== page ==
Chevy Volt Sets New Sales Record in August

As promised by General Motors in advance, today it reported the Chevy Volt set another monthly sales record with 2,831 North American deliveries in August.

This compares to August 2011 when Volts were still rolling out and just 302 units were sold. Year-to-date, GM has reported 13,497 Volts delivered, compared to 3,172 delivered this time last year, meaning the Volt is up by 325.5 percent current year to date.

As GM also notes, August’s record also represents a year-over-year increase of 837.4 percent compared to last August. Now, if it can just do another 800-percent increase some time in 2013 …

Whether that comes to pass, the car nonetheless has been winning in the plug-in electric category in recent months, and though we have yet to get all numbers in for this month, we can tell you how Nissan’s Leaf did.

Despite the fact that GM refuses to call it a race between the Volt and Leaf, try telling the media that. So, just to keep up the tradition, we’ll note the Leaf sold 685 units in August – a sizable jump from 395 in July. Nissan’s peak month was 1,708 units sold in July 2011, and a year ago to date, the Leaf’s sales were 1,362. Compared to the Volt, it kind of did a jack-rabbit start, but that old hare, the Volt, seems to be winning at this stage of the marathon.

Given Nissan’s Leaf has been generally flagging, and its maker has yet to share what it found after examining allegedly heat-degraded batteries in Arizona, and in July the Volt tripled its nearest plug-in competitor from Toyota, the Volt is poised to maybe top the plug-in chart again.

Further parsing the numbers, sales of 2,831 Volts last month exceeded the previous all-time high of 2,289 sold in March, and handily outpaced all other higher Volt sales months as well.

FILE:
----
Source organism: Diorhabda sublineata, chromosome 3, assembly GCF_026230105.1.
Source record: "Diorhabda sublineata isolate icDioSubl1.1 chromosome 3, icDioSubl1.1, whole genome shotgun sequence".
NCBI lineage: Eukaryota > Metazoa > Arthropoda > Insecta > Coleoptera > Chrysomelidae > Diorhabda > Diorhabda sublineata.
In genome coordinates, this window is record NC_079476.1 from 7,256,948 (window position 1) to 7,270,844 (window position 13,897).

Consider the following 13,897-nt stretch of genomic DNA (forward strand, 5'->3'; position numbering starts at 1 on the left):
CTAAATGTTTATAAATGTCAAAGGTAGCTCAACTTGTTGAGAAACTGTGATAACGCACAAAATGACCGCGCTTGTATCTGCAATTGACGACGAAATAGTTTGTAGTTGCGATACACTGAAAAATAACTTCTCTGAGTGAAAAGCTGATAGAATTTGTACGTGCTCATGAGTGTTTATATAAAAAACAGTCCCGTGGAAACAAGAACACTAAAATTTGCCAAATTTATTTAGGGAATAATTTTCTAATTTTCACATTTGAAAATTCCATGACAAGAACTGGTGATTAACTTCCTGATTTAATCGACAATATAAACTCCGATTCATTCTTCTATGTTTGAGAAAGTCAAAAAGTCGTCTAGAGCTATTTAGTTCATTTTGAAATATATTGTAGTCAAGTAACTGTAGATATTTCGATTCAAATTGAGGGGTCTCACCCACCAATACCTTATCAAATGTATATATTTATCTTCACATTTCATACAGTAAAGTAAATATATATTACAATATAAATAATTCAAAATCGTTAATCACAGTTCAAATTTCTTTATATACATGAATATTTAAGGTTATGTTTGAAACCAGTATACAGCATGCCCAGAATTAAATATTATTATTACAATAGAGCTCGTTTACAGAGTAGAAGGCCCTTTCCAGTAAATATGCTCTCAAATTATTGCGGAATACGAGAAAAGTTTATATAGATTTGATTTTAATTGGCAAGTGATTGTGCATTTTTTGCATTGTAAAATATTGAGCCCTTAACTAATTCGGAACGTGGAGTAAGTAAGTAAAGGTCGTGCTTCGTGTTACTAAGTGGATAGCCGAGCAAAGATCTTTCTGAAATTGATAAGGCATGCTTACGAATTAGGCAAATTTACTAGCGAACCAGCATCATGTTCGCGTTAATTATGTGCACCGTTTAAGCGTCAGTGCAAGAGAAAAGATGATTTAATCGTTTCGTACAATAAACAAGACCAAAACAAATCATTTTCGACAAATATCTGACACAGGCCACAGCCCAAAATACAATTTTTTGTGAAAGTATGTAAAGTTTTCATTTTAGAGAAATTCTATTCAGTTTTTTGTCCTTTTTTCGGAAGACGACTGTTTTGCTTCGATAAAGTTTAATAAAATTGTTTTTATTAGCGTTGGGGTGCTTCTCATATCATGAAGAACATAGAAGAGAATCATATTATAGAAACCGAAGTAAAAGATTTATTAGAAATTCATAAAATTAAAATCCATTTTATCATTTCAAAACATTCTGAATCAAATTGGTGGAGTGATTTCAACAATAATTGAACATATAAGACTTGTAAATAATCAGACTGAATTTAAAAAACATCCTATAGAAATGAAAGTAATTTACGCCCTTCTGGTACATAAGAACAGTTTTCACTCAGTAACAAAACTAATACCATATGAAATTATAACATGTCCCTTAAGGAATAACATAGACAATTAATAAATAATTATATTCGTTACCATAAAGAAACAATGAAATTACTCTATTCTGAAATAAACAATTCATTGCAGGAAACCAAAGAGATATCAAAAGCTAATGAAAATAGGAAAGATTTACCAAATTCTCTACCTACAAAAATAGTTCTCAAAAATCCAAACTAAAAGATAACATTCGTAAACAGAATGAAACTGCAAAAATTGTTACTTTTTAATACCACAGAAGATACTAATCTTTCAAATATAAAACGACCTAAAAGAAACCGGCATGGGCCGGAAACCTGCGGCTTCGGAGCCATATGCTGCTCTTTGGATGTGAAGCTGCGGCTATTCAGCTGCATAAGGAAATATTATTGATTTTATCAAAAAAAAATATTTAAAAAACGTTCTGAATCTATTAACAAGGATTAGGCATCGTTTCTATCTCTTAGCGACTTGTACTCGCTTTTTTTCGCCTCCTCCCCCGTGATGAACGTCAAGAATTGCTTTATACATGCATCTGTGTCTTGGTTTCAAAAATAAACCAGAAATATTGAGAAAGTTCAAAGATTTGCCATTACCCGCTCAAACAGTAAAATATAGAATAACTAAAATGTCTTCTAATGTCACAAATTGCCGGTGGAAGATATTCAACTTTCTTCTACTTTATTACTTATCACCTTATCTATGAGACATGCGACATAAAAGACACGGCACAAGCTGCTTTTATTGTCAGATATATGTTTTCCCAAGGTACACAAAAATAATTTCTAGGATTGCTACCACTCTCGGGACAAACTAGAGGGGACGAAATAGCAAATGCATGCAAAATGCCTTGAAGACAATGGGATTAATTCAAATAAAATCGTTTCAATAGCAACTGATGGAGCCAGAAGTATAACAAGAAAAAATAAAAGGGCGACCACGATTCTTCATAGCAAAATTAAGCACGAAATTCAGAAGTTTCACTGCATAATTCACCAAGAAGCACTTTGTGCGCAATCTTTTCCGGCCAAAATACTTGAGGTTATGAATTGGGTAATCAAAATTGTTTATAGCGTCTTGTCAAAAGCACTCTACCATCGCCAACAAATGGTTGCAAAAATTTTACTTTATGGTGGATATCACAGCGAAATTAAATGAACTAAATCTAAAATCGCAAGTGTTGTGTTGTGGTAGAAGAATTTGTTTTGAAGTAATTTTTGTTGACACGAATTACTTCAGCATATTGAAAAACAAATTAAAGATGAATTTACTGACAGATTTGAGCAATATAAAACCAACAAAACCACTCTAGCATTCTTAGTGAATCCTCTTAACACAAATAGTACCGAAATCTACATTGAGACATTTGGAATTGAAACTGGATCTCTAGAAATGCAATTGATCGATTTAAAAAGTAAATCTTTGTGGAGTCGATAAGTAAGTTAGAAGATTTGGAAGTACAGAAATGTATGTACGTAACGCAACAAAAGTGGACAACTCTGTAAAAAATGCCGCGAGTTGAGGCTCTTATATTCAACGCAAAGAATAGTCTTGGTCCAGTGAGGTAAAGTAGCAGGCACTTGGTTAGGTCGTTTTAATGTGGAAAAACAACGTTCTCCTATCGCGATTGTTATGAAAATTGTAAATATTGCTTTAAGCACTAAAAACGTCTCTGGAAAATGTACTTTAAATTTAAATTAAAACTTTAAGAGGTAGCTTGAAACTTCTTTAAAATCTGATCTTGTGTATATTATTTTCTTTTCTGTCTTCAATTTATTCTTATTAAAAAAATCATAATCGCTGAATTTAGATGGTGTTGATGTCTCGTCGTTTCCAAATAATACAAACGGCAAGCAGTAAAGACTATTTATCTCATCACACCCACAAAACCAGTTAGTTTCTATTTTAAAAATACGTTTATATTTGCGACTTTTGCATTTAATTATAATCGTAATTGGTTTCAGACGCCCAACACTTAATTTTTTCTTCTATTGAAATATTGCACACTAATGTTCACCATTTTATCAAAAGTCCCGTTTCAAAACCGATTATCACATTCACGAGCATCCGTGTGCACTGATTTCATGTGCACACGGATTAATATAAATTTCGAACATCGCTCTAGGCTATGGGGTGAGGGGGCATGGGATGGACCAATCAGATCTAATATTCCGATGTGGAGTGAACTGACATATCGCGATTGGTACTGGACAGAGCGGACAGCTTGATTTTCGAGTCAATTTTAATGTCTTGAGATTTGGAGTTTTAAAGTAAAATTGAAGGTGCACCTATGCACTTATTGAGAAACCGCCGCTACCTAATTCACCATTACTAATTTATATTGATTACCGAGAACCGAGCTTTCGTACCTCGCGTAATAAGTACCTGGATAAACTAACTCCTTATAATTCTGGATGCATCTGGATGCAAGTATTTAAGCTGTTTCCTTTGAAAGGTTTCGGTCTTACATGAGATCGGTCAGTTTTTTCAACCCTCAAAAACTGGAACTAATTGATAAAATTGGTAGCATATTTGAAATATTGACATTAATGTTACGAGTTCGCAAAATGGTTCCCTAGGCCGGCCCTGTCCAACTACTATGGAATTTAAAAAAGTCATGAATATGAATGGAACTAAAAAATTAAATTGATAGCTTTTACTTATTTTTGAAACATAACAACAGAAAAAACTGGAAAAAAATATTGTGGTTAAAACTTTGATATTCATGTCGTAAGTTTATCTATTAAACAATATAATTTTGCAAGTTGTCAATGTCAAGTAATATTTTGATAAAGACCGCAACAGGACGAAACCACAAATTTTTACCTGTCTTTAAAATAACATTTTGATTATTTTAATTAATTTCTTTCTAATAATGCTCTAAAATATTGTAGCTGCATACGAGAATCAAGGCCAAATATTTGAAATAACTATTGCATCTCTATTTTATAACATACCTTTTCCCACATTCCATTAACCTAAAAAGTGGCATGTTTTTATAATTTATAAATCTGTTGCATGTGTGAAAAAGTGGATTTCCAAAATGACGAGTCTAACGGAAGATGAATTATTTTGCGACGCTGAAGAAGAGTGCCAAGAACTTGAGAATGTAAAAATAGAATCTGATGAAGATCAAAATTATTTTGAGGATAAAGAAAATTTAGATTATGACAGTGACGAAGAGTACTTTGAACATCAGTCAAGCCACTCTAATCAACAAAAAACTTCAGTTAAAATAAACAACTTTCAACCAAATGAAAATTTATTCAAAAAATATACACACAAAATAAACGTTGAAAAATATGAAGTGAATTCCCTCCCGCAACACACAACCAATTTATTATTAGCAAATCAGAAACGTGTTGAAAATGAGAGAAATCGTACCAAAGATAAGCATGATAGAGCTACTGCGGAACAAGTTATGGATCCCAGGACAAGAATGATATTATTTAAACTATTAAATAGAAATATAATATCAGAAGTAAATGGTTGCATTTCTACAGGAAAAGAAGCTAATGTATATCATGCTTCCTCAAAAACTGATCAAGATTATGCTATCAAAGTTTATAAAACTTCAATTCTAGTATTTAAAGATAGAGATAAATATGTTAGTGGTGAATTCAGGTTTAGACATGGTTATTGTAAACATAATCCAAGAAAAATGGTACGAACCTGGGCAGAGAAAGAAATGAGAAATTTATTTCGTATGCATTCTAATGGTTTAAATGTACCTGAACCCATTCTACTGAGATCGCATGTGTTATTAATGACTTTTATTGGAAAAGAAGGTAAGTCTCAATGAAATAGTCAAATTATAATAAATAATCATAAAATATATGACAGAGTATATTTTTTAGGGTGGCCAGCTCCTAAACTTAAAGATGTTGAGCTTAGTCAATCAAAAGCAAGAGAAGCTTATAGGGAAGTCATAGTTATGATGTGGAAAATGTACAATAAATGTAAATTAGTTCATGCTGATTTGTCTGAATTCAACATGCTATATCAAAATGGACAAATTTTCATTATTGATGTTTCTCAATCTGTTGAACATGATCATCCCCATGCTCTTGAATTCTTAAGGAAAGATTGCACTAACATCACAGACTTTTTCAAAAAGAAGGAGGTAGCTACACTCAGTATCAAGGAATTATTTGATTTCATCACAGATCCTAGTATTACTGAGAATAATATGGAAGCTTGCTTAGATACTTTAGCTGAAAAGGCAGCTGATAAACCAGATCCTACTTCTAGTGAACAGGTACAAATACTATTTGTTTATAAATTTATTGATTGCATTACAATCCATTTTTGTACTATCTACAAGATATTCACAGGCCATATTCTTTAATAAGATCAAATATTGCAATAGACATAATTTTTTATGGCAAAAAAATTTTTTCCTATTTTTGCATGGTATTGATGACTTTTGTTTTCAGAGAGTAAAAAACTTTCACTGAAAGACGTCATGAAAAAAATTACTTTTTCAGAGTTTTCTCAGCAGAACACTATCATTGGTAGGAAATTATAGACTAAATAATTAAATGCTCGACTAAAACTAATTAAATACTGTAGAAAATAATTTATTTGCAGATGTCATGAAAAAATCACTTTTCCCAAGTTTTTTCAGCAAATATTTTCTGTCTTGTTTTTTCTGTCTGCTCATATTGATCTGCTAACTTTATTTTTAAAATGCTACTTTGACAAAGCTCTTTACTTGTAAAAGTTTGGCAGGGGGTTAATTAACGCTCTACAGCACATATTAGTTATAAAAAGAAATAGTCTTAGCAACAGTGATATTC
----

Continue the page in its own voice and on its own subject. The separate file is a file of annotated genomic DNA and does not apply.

The Volt’s highest sales have been this year, and as recently noted, numbers of Volts sold from the end of last year were: December: 1,529; January: 603, February: 1,023; March: 2,289; April: 1,429; May: 1,680, June: 1,760, July 1,849.

Volt Communications Representative Michelle Malcho said last week the car is doing particularly well in California, Michigan, Illinois and Florida, and across the country, its momentum seems to be picking up.

This has not stopped some media from issuing press releases suggesting a Volt death watch may be in order due to GM’s month-long closure of the Volt’s assembly plant scheduled Sept. 17-Oct. 12.

For its part, GM says nothing could be further from the truth, and this latest month in which the previous record was surpassed by 542 units – a nearly 24-percent increase – is a fairly good indicator the company means what it says.

Malcho also said GM has built ahead and does not expect Volt shortages while the Detroit-Hamtramck plant is closed this month into next.


  • MrEnergyCzar

    I wonder how the nearest competitors fared. The Volt looks to be the number one selling plug-in of any type in the world this year….

    MrEnergyCzar

  • Van

    Posting hundreds of percent increases certainly sounds like the future looks bright for the Volt. However, if you compare it to the 460,000 sales of the Ford Focus worldwide, it is less than .3 percent, or a drop in the bucket. If we want to stop buying gas every few days, we need more people to buy plug-ins.

    Perhaps the Fusion Energi will break the barrier of insignificant sales numbers, time will tell.

  • Modern Marvel Fan

    @Van,

    Stop being so negative. Your attacks on the Volt is getting really boring. Sure the Volt’s sales is small in comparison to sales “leader” but as we saw here on the dash board each month, Volt dominates the “plug in” segments. Its sales is also better than 80% of the Hybrids and 80% of the clean diesels out there. Sure, it is still a relateively small comparing to Jetta Diesel or Prius sales. But it is a step into the future. A small step into full clean EV…

    ICE, Hybrids (Prius), EREV (Volt) and full EV (Tesla)….Volt is a necessary step before we have FULL infrastructure AND technology to support fast charging and long distance…

  • ACAgal

    At this time, Volt has set the standard. So from here on out, it is “game on”! We shall see if the others can raise the standard.

  • Max Reid

    Great News. This month, we will see a big jump in Hybrid and Plugin sales.

    Volt – MY 2013 will have 38 mile range (increase of 3), so expect more Volt sales next year, combined with rising gas prices.

    Meanwhile Prius sold 21K + units and Toyota overall has sold 28K + units. Hybrid + Plugin could top 40,000 sales this month.

    Next month, C-Max could join and that may bring a big change.

  • Tony